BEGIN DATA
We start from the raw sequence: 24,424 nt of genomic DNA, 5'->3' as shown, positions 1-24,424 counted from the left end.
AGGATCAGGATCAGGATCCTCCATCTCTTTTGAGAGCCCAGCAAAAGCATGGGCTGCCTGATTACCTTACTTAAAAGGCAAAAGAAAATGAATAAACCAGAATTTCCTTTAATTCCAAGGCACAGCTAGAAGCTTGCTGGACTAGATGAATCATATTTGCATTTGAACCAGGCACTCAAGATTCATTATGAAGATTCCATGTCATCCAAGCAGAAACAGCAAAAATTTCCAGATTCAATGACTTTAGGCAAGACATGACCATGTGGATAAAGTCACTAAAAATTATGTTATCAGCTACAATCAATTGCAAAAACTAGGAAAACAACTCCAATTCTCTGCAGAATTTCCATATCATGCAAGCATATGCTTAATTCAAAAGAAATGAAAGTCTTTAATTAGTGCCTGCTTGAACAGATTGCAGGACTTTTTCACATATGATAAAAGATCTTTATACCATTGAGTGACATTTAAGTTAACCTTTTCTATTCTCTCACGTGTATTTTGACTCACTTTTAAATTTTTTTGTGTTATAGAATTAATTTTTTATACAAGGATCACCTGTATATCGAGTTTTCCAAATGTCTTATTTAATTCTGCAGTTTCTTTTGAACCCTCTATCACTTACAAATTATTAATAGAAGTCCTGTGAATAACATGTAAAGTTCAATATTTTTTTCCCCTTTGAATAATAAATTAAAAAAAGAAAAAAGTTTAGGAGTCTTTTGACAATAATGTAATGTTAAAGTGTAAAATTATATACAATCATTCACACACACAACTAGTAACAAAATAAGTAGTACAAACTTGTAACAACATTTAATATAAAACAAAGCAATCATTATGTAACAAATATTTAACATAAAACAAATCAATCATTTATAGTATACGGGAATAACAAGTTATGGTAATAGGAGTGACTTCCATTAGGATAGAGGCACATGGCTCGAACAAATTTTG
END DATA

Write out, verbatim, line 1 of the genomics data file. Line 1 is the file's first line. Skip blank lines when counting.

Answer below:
We start from the raw sequence: 24,424 nt of genomic DNA, 5'->3' as shown, positions 1-24,424 counted from the left end.